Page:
What Pickles Can Do for Your Health

Medically Reviewed by Christine Mikstas, RD, LD on August 18, 2021

Pickles do more than add a crunchy, tangy bite to your favorite sandwich or burger. Pickled cucumbers also pack loads of vitamins and minerals in their vinegary brine.

Cucumbers are native to India, where they’ve been eaten since before written history. Christopher Columbus brought cucumbers to the Americas in the 15th century. People began pickling them about 4,000 years ago as a way to preserve them and to extend their shelf life for transport.

Today, you can pickle cucumbers yourself. Grocers sell lots of varieties, including whole dill pickles, sliced sweet pickles, and sour spears.

Nutritional Profile

Like most vegetables, pickles are almost all water and have very little fat or protein. They also have a high concentration of vitamins because the salty brine draws out the water from the pickles.

Their nutritional values vary depending on the type. For example, a whole dill pickle has about:

If you prefer a smaller serving of pickles, a half cup of sliced sweet bread and butter pickles has:

  • More than 3% of your daily value for vitamin A
  • About 1/3 of your daily requirement of vitamin K
  • About 4% of the calcium for the day
  • About 2% of your daily requirement of potassium

Fermented Pickles

Fermented foods like kefir, kimchi, and miso can help keep your gut healthy. But most pickles on grocery shelves are not fermented, which uses yeast, bacteria, and other microbes to preserve foods. Instead, pickles often get their sharp tang from soaking in a brine of vinegar and spices.

For fermented pickles, try a health food store or make them yourself. Look for labels that say “naturally fermented.” When you open the jar, you should see bubbles on the surface, a sign of live bacteria inside.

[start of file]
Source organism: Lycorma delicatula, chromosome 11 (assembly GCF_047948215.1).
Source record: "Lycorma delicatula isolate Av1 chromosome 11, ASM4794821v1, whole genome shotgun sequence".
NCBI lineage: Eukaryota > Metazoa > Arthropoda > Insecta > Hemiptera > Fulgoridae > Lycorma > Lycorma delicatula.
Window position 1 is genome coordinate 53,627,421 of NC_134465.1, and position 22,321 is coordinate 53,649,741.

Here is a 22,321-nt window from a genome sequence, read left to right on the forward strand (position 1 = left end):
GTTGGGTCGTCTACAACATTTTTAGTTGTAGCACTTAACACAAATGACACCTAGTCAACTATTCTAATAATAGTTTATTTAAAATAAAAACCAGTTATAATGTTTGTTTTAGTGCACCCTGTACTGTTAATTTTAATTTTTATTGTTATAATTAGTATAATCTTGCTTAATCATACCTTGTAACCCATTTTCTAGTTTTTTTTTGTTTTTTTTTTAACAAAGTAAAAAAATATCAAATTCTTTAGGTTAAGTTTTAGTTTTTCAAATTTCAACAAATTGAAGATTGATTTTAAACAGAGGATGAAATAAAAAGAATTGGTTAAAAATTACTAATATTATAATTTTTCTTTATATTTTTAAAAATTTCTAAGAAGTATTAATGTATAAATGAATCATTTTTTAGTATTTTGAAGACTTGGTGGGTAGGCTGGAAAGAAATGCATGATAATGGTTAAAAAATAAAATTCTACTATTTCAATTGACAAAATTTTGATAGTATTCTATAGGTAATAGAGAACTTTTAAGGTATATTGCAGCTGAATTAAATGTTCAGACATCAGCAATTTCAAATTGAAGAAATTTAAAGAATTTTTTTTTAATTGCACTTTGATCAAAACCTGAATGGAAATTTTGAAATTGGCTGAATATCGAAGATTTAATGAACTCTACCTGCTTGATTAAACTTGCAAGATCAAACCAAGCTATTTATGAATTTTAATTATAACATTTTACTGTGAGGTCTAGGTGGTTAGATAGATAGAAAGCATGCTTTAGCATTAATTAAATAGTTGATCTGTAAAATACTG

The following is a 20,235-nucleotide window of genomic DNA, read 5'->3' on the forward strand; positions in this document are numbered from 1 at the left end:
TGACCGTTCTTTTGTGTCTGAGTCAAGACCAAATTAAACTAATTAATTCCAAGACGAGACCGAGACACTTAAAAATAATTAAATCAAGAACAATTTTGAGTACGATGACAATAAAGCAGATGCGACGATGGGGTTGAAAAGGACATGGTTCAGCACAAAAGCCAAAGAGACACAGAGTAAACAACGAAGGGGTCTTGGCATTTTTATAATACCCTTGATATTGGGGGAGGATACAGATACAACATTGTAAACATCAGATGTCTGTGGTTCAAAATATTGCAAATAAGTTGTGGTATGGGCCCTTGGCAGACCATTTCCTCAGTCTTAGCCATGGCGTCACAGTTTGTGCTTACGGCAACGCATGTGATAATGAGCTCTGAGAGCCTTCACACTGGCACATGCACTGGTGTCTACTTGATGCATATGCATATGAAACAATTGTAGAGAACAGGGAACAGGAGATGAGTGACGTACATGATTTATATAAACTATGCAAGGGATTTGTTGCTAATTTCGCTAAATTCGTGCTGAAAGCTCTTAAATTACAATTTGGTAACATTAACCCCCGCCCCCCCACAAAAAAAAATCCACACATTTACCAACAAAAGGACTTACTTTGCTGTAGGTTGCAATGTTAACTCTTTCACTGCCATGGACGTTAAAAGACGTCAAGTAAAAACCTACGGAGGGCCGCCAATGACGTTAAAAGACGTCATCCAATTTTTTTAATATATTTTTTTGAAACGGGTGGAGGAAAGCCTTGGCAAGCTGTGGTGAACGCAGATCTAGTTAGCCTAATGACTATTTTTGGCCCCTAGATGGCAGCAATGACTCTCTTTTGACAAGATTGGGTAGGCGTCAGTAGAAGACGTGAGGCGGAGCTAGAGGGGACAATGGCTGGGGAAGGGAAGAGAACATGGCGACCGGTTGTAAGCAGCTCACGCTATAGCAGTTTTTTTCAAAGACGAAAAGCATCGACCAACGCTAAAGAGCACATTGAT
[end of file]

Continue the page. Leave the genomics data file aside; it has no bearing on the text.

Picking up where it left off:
Health Benefits

Helps digestion. Fermented pickles are full of good bacteria called probiotics, which are important for gut health.

Fights diseases. Cucumbers are high in an antioxidant called beta-carotene, which your body turns into vitamin A. Carotene is a powerful compound that’s been shown to help lower your chances of dying of heart disease, stroke, cancer, respiratory diseases, and other conditions.

May ease muscle cramps. Some athletes swear by pickle juice after exercise to quickly replace lost electrolytes. One study found that pickle juice may work slightly better than water to relieve muscle cramps. But the evidence is weak.

Curb sugar spikes. Pickle juice, specifically the vinegar in it, may help keep your blood sugar levels even. That may benefit people who are at risk for diabetes.

What to Watch For

A big drawback with pickles is that they’re brimming with salt. Just one large dill pickle has more than 2/3 of the ideal amount of sodium an average adult should have for the whole day. Too much salt in your diet can raise your blood pressure, which in turn ups your chances for heart attack, stroke, diabetes, and kidney disease. Sodium also can leach calcium from your bones. That can weaken your bones and raises your risk for a broken bone.

How to Pickle at Home

There are two main ways to make pickles yourself. One way is to brine them in vinegar. The other way is to ferment the cucumbers with just salt and water. No matter the method, follow these general tips:

  • Pick cucumbers that are fresh, firm, and damage-free.
  • Use canning or pickling salt. Other salts cloud up the brine.
  • Add dill seed, horseradish, mustard seed, garlic, and any other spices.
  • Follow boiling and canning instructions carefully to prevent bad bacteria from growing inside.
  • Keep pickles in sealed jars for several weeks before you eat them.

Show Sources


Massachusetts Executive Office of Energy and Environmental Affairs: “History of Pickling.”

Texas A&M University Horticultural Department: “Pickles and Salads Owe a Debt to India.”

National Institutes of Health Office of Dietary Supplements: "Vitamin A," "Calcium,” ”Potassium," "Vitamin C," "Vitamin K."

U.S. Department of Agriculture Agricultural Research Service: “Basic Report: 11937, Pickles, Cucumber, Dill or Kosher Dill,” “Basic Report: 11940, Pickles, Cucumber, Sweet (Includes Bread and Butter Pickles).”

Exploratorium: “Fascinating Pickle Facts.”

University of Missouri Extension: “How to Pickle.”

Harvard Medical School: “Fermented Foods for Better Gut Health.”

Harvard T.H. Chan School of Public Health: “Salt and Sodium.”

Medicine & Science in Sports & Exercise: “Reflex inhibition of electrically induced muscle cramps in hypohydrated humans.”

The FASEB Journal: “Frozen pickle juice reduces mealtime glycemia in healthy adults.”

Arthritis Foundation: “How to Eat Less Salt.”

Beverages: “Quality Acceptability, Nutritional Composition and Antioxidant Properties of Carrot-Cucumber Juice.”

Experimental and Clinical Sciences Journal: “An update on the potential health benefits of carotenes.”

Circulation Research: “Serum Beta Carotene and Overall Cause-Specific Mortality.”

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